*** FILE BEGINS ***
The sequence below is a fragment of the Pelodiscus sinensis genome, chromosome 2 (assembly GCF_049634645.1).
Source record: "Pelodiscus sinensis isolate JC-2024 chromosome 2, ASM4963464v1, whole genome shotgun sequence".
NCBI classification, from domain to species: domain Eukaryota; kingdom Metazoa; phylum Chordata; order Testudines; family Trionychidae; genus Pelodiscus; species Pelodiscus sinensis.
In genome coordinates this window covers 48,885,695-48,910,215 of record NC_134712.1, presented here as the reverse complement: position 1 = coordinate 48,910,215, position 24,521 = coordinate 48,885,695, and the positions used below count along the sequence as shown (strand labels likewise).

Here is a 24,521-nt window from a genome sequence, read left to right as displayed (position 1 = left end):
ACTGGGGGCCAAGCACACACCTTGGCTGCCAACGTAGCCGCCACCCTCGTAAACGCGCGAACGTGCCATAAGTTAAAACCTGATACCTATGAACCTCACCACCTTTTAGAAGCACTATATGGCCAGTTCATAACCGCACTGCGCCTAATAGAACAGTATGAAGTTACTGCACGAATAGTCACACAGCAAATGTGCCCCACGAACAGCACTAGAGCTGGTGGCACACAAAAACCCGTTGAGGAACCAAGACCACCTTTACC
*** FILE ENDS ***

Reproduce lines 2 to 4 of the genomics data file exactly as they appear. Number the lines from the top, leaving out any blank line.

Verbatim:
Source record: "Pelodiscus sinensis isolate JC-2024 chromosome 2, ASM4963464v1, whole genome shotgun sequence".
NCBI classification, from domain to species: domain Eukaryota; kingdom Metazoa; phylum Chordata; order Testudines; family Trionychidae; genus Pelodiscus; species Pelodiscus sinensis.
In genome coordinates this window covers 48,885,695-48,910,215 of record NC_134712.1, presented here as the reverse complement: position 1 = coordinate 48,910,215, position 24,521 = coordinate 48,885,695, and the positions used below count along the sequence as shown (strand labels likewise).